Then, we performed the late-stage modifications of drug-related compounds via this protocol. In particular, estrone, an estrogenic hormone, was converted into cyclopentanone 48 in 80% yield; clofibrate and fenofibrate, two cardiovascular drugs, were transformed to 49 and 50 in 91% and 87% yield, respectively; celecoxib, an anti-inflammatory agent, provided cyclopentanone 51 in high yield.

Synthetic applications

To illustrate the synthetic utility of this radical [3+2] process, 2-chlorocyclopentanone 17 was treated with K2CO3 in DMF at 80 °C (Fig. 3). As a result, cyclopentenone 52 was generated via HCl elimination in excellent yield. A subsequent methylation using LiHMDS and MeI delivered 53 in 84% yield. Since its transformation to the antifungal and cytotoxic natural product laurokamurene B (54)41 has been documented before, the formal synthesis of (±)-5442,43,44,45 was thus achieved. Additionally, Ni-catalyzed conjugate addition of AlMe3 to 52 provided 83% yield of β-cuprenone (55)46,47,48,49,50, a cyclopentanoid sesquiterpene used for the treatment of fungal infection, coughs, cancer, and hemorrhages. The total synthesis developed here requires only two steps from 17 and produces 55 in 77% overall yield, which compares favorably with the previous reports on the synthesis of (±)-5547,48. Another small-molecule natural product, cuparene (56), can also be accessible via the Wolff-Kishner reduction of 5549.

Fig. 3: Synthetic applications.
figure 3

Reaction conditions: a 17, K2CO3, DMF, 80 °C; b 52, LiHMDS, MeI, THF, −78 °C to RT; c 52, Ni(acac)2, AlMe3, THF, RT. LiHMDS lithium bis(trimethylsilyl)amide.

Mechanistic investigations

To confirm the in-situ formation of acyl radicals, the model reaction was conducted in the presence of 2.0 equiv of TEMPO (Fig. 4). As a result, the TEMPO-adduct 57, instead of cyclopentanone 42, was isolated in 38% yield. Some deuterium-labeling experiments were then conducted. Almost no deuterium incorporation was observed with CD3CN as the solvent, while [D]-42 was formed with 72% deuterium incorporation by running the reaction in a mixture of MeCN and D2O. In contrast, the [3+2] annulation between [D]-1b (98% D) and 2a in MeCN produced [D]-42 with 60% deuterium incorporation, supporting that the hydrogen atom at the C2 position of cyclopentanones comes from aldehydes. Subjection of [D]-1b’ (75% D) to the identical conditions resulted in the generation of [D]-42' (73% D), which is consistent with an intramolecular 1,5-HAT.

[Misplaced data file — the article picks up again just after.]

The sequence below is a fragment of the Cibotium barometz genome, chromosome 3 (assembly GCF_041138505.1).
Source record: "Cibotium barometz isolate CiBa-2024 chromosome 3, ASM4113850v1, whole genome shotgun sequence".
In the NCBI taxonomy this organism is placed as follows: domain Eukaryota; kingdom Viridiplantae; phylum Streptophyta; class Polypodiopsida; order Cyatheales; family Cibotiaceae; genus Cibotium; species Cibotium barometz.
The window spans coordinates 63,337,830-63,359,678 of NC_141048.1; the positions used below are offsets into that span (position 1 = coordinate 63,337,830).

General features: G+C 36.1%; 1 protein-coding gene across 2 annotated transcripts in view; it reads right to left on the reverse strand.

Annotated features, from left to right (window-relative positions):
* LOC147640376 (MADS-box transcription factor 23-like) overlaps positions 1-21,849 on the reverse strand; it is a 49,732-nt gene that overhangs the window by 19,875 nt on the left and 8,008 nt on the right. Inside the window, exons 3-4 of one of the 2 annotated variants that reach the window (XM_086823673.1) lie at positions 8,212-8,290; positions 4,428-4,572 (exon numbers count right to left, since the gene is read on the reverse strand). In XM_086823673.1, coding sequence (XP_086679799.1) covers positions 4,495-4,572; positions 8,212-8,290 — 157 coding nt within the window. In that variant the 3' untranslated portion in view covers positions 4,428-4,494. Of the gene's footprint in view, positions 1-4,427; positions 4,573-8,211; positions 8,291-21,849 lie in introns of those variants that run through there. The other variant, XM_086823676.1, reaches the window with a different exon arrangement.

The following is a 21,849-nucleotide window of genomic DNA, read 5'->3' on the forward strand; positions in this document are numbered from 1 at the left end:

Fig. 4: Mechanistic studies.
figure 4

TEMPO 2,2,6,6-tetramethylpiperidinooxy.

Based on the above results and previous reports20,21,22,23,24,25,26,27,28,29,30,31,32,33, a plausible mechanism for this TBADT-catalyzed [3+2] cycloaddition is proposed in Fig. 5. Initially, the excited-state catalyst *[W10O32]4−, obtained by photoexcitation of the decatungstate anion at 390 nm, abstracts a hydrogen atom from aldehydes to form acyl radicals I and [W10O32]5−H+. Subsequent radical addition to alkynes followed by 1,5-HAT of vinyl radicals51,52,53,54,55,56,57,58,59,60,61,62,63,64,65,66,67,68 generates nucleophilic alkyl radicals III. Then, a polarity-matched addition at the β-carbon atom leads to radicals IV. Of course, spin delocalization to the adjacent carbonyl group may also facilitate the uncommon 5-endo-trig cyclization. Back hydrogen abstraction from the reduced form of the tungstate anion [W10O32]5-H+ produces 351, accompanied by restoring the TBADT catalyst.

Fig. 5: Proposed mechanism.
figure 5

HA hydrogen abstraction.


We have developed a radical [3+2] annulation of alkynes using readily accessible alkyl aldehydes as a 3C building block and TBADT as a photocatalyst. The reaction occurs under mild, redox-neutral conditions, producing a diverse array of polysubstituted cyclopentanones in 100% atom economy with high efficiency and excellent site-, regio-, and diastereoselectivity. Preliminary studies indicate a mechanism involving an intermolecular HAT, radical addition, 1,5-HAT, unusual 5-endo-trig cyclization, and back hydrogen atom abstraction. The synthetic utility of this protocol is well illustrated by the late-stage derivatizations of drug-relevant compounds, total synthesis of (±)-β-cuprenone, and formal syntheses of (±)-laurokamurene B and (±)-cuparene, thus providing an appealing method for the fast construction of biologically active molecules and natural products.


Procedure for the TBADT-catalyzed [3+2] cycloaddition of alkyl aldehydes and alkynes

To a mixture of TBADT (10.6 mg, 0.004 mmol) in 2 mL of MeCN/H2O (v:v = 10:1) was added 1a (34.4 mg, 0.4 mmol) and 2a (34.8 mg, 0.2 mmol) under nitrogen atmosphere. After 10 h of irradiation with purple LEDs (100% intensity, Kessil PR160, 40 W, 390 nm, light irradiance at a distance of 3 cm: 76.41 mW/cm2, and the light irradiance at the reaction site: 4.62 mW/cm2), the reaction mixture was quenched with water, extracted with EtOAc, washed with brine, dried over anhydrous Na2SO4, and concentrated. The resulting residue was purified via column chromatography on silica gel to afford the desired product.